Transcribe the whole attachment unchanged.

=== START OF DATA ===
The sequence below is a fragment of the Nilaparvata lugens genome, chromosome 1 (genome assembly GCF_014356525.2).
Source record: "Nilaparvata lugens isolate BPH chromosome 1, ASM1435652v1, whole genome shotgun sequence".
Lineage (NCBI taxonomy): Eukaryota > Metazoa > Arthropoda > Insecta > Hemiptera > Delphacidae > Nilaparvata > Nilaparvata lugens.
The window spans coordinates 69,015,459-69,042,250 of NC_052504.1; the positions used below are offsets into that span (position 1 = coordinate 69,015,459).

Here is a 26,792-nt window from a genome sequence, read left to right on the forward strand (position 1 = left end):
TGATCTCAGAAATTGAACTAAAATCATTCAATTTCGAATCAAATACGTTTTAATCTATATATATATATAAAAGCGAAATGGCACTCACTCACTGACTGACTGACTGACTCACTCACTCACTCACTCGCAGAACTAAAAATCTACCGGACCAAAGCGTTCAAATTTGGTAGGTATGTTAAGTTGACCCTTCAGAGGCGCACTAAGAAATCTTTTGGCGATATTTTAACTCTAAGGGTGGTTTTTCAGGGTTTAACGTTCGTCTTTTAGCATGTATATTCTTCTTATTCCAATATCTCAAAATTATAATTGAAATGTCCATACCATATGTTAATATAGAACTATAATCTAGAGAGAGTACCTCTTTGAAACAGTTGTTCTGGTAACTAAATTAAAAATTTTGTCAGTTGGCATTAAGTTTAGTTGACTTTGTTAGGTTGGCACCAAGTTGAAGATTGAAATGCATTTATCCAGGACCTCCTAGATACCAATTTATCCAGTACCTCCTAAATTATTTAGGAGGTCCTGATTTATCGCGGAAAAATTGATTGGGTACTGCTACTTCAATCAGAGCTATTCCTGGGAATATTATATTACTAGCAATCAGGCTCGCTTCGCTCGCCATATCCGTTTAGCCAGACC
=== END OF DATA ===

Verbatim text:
The sequence below is a fragment of the Nilaparvata lugens genome, chromosome 1 (genome assembly GCF_014356525.2).
Source record: "Nilaparvata lugens isolate BPH chromosome 1, ASM1435652v1, whole genome shotgun sequence".
Lineage (NCBI taxonomy): Eukaryota > Metazoa > Arthropoda > Insecta > Hemiptera > Delphacidae > Nilaparvata > Nilaparvata lugens.
The window spans coordinates 69,015,459-69,042,250 of NC_052504.1; the positions used below are offsets into that span (position 1 = coordinate 69,015,459).

Here is a 26,792-nt window from a genome sequence, read left to right on the forward strand (position 1 = left end):
TGATCTCAGAAATTGAACTAAAATCATTCAATTTCGAATCAAATACGTTTTAATCTATATATATATATAAAAGCGAAATGGCACTCACTCACTGACTGACTGACTGACTCACTCACTCACTCACTCGCAGAACTAAAAATCTACCGGACCAAAGCGTTCAAATTTGGTAGGTATGTTAAGTTGACCCTTCAGAGGCGCACTAAGAAATCTTTTGGCGATATTTTAACTCTAAGGGTGGTTTTTCAGGGTTTAACGTTCGTCTTTTAGCATGTATATTCTTCTTATTCCAATATCTCAAAATTATAATTGAAATGTCCATACCATATGTTAATATAGAACTATAATCTAGAGAGAGTACCTCTTTGAAACAGTTGTTCTGGTAACTAAATTAAAAATTTTGTCAGTTGGCATTAAGTTTAGTTGACTTTGTTAGGTTGGCACCAAGTTGAAGATTGAAATGCATTTATCCAGGACCTCCTAGATACCAATTTATCCAGTACCTCCTAAATTATTTAGGAGGTCCTGATTTATCGCGGAAAAATTGATTGGGTACTGCTACTTCAATCAGAGCTATTCCTGGGAATATTATATTACTAGCAATCAGGCTCGCTTCGCTCGCCATATCCGTTTAGCCAGACC